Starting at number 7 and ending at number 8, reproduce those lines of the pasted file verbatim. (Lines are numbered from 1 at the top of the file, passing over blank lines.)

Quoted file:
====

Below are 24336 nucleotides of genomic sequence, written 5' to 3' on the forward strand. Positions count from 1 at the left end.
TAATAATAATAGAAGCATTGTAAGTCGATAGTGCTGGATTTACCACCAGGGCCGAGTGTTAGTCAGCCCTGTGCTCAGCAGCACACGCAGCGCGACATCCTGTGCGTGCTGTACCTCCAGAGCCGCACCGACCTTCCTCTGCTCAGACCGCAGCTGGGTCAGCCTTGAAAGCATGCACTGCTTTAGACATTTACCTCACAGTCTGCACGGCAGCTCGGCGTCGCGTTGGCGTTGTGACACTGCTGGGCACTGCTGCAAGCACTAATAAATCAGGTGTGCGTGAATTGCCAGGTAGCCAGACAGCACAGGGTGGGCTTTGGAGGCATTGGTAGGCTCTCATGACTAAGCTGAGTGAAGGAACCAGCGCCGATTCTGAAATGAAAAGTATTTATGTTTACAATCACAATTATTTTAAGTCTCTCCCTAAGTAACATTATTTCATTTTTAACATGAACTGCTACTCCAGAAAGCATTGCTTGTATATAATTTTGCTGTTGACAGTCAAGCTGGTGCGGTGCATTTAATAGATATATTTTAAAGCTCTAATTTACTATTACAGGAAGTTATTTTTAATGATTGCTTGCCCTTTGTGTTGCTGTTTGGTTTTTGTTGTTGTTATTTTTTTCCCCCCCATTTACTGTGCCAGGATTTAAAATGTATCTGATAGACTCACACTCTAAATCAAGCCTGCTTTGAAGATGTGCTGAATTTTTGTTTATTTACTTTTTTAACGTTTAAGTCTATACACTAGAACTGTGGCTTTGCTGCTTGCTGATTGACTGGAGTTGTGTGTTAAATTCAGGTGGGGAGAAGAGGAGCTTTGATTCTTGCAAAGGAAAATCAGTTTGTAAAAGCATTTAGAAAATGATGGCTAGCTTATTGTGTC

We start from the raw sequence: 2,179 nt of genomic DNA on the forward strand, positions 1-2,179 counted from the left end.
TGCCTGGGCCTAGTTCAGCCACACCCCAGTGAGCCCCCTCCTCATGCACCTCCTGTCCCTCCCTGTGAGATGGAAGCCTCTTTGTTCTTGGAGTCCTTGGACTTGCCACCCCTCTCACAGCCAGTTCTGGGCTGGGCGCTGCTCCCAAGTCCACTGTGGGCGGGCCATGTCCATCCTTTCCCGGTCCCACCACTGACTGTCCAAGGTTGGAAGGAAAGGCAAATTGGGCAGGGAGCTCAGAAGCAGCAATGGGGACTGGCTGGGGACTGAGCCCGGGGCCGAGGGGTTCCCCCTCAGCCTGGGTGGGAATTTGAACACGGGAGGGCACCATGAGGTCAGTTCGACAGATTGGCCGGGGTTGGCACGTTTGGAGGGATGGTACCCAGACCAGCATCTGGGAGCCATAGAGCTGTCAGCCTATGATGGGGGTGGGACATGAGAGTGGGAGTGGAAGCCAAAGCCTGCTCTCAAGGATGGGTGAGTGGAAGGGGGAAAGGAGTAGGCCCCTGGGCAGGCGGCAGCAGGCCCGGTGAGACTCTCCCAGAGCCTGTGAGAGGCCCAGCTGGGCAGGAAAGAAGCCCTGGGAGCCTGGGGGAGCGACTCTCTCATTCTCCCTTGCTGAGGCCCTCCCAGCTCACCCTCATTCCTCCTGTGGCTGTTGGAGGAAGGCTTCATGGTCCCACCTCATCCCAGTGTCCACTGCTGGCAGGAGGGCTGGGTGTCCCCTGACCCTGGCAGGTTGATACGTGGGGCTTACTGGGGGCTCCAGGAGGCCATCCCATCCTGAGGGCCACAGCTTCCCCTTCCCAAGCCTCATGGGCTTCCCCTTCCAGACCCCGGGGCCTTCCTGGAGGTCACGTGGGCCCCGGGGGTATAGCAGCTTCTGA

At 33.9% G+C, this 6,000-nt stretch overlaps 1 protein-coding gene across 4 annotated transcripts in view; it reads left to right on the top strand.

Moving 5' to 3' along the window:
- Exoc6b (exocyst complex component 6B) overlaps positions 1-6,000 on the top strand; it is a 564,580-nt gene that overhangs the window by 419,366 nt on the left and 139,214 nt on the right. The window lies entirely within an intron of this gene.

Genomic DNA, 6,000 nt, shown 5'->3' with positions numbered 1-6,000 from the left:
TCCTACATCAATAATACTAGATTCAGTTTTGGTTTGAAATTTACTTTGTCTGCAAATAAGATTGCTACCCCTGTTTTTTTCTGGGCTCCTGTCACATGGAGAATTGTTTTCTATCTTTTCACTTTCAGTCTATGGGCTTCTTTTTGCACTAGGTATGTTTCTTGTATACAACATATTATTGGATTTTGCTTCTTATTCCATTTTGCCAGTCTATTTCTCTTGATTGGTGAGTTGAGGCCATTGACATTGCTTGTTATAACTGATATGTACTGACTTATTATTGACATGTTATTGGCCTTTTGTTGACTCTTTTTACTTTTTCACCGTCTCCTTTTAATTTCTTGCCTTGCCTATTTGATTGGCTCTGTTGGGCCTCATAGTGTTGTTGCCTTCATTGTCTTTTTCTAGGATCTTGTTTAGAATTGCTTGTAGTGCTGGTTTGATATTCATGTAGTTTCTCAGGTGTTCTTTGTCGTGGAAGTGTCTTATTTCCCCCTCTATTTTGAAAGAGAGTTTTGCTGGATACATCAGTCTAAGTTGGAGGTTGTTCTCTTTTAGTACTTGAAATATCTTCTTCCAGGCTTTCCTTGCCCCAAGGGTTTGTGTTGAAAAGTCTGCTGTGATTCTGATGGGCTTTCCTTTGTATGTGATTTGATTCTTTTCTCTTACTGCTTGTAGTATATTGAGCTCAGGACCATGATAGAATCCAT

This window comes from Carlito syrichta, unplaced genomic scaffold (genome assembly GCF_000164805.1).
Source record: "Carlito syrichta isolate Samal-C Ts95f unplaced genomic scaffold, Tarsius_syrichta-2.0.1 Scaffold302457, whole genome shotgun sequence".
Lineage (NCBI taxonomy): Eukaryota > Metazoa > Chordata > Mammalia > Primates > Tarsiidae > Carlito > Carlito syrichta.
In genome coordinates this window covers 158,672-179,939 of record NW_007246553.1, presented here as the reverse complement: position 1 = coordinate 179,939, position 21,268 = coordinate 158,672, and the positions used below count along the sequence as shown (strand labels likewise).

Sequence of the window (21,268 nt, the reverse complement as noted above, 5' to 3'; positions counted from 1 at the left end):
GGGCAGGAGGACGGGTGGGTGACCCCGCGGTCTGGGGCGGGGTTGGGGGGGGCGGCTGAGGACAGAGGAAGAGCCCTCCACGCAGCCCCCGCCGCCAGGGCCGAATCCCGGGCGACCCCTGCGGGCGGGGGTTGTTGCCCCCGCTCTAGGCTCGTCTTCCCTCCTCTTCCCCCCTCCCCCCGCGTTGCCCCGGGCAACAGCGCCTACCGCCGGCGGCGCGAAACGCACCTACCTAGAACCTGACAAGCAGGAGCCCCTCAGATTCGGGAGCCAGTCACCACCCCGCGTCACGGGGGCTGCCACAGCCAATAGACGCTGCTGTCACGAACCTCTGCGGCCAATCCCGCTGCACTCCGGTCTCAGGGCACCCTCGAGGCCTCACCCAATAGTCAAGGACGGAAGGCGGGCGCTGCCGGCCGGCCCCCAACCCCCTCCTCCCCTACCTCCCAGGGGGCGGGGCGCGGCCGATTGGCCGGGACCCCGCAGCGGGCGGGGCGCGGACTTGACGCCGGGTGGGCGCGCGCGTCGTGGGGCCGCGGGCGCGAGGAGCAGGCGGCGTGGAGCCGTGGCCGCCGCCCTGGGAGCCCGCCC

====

- Exoc6b (exocyst complex component 6B) overlaps positions 1-6,000 on the top strand; it is a 564,580-nt gene that overhangs the window by 419,366 nt on the left and 139,214 nt on the right. The window lies entirely within an intron of this gene.

Genomic DNA, 6,000 nt, shown 5'->3' with positions numbered 1-6,000 from the left: